POST A COMMENT

79 Comments

View All Comments

  • Beenthere - Friday, January 27, 2012 - link

    The Hot Fix is better than No Fix and Win 8 beta looks to be a few percent better than the Win 7 Hot Fix. So it's all good but nothing startling. Combined with Vishera/Piledriver should provide a nice performance bump however. Reply
  • Ramon Zarat - Friday, January 27, 2012 - link

    "The Hot Fix is better than No Fix".

    No...

    A fix than bring no additional value (less than 2%, well below statistical significant value), and at the same time, by its simple presence, introduce the potential of conflict and instability (simple law of entropy) can only be detrimental to a system, not positive.

    Another way to look at it: If my car is broken to the point of being unusable and I apply 1500$ worth of parts and labor and in the end it make no difference in its usability, why spend the 1500.00$ in the first place? New parts are better than no new parts?

    I love AMD as a company, I really do. The truth is Bulldozer in conjecture with present operating system is broken and dysfunctional with embarrassing sub-par performance and inacceptable power consumption per instruction for what is supposedly a 8 cores CPU that cannot even approach a 4 cores 2500K performance in 90% of scenarios. AFAIK, that applies to ALL operating system including Linux and Mac. I even have my doubt a perfectly Bulldozer tuned OS would be able to compete with Intel offering. I'd like nothing better to be proved wrong on that one.

    AMD knew from day 1 (years ago) that their new unconventional architecture would face issue such as this one, but it’s only now, months after the actual launch of the product that they are working on fixes that fix nothing? Great example of bad management / strategy / planning and lack of foresight from AMD. I hope they have learned a lesson because underdog can’t afford such huge misstep too often and hope to stay alive in the long run.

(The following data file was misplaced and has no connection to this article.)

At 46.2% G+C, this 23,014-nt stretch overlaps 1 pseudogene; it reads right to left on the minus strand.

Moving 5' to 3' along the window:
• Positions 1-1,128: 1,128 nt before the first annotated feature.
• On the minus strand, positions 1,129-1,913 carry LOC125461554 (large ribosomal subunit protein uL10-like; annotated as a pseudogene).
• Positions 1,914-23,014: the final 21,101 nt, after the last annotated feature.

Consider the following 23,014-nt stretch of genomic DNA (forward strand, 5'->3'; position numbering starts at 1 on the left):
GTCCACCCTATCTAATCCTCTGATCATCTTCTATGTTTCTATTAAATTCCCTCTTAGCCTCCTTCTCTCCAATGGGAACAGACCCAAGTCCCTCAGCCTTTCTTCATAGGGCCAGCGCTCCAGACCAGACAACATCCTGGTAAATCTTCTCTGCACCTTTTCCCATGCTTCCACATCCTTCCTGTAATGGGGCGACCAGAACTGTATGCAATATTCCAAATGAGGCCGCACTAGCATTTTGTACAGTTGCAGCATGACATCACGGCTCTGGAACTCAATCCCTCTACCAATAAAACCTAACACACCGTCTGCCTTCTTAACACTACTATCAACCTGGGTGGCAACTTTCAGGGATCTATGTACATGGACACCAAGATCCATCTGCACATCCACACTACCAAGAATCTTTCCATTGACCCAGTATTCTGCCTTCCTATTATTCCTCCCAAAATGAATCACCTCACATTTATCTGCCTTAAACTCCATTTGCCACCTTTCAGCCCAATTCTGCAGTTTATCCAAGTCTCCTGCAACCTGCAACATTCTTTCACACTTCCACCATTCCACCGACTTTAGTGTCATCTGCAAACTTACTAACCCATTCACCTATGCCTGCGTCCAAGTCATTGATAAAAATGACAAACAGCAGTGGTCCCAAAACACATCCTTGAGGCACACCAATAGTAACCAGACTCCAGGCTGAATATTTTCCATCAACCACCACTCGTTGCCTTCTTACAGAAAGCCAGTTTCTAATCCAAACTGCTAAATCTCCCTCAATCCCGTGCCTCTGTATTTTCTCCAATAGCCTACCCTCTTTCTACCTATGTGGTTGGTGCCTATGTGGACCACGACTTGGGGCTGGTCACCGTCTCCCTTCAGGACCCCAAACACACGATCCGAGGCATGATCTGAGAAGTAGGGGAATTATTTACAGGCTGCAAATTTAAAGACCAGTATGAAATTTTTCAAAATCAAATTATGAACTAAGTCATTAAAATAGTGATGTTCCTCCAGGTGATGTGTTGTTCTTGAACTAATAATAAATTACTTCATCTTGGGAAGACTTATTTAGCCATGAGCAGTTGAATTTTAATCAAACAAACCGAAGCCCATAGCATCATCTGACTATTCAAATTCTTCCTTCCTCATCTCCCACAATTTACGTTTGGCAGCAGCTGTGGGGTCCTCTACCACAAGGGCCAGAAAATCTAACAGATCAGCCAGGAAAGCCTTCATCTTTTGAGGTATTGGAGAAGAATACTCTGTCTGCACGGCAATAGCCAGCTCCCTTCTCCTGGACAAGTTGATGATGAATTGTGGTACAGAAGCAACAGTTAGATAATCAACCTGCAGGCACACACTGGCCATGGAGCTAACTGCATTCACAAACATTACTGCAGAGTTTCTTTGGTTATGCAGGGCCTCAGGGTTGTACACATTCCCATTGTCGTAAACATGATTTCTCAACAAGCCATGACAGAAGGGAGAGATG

Reply
  • bigboxes - Friday, January 27, 2012 - link

    But can I download more torrents with this fix? Reply
  • ThomasS31 - Friday, January 27, 2012 - link

    Why you have not tested core usage / clock gating and power consumption?

    I thouht the main problem of scheduling related to that as well...
    Reply
  • Lugaidster - Friday, January 27, 2012 - link

    This!

    Is power consumption altered with this hotfix?

    Cheers
    Reply
  • MrSpadge - Sunday, January 29, 2012 - link

    Power consumption for given "mixed workloads" should be altered.. increased, actually, since more modules are active. Overall energy consumption, on the other hand.. I don't know. More power draw but for a shorter time.

    MrS
    Reply
  • Marlin1975 - Friday, January 27, 2012 - link

    Anybody notice the differance between the first hotfix and the 2nd?

    The first one even helped some Intel CPUs. The 2nd one seems to not help either AMD or Intel as much???
    Reply
  • saneblane - Friday, January 27, 2012 - link

    I fail to see what was fixed, i give them credit for adding 2 more fps in x264 second pass. But come on this is just stupid. their is no performance increase that is going to be noticed or seen by this so called hot fix. We already accept the fact that bulldozer failed on the desktop in it's first showing, why remind us again. Things like this make people lose confidence in you, just lay low and try to improve Piledriver. Reply
  • Lonyo - Friday, January 27, 2012 - link

    Because this won't probably help future AMD CPUs?
    It's something Microsoft will need to deal with, and possibly already have with Win 8. It's free performance, and it helps pretty much test future similarly equipped AMD CPUs.

    What are they supposed to be doing, other than giving free performance gains to Bulldozer users?
    Reply
  • saneblane - Friday, January 27, 2012 - link

    well if you think the hotfix is worth wild, then i guess AMD has done it's job. Their is always more people that are easily fooled than the ones who can see the truth. Free performance??? Give me a freaking break, i waited years for bulldozer, and your going to tell me about a cpu that cost more than an i5 2500 and losses in almost every benchmark and games.That this hotix is free perfomance, haha. Zambezi users are paying a lot for this so called "free" when even i5 2500 beat the crap out of it, i guess sandy bridge has a lot of "free" performance too. Reply

Log in

Don't have an account? Sign up now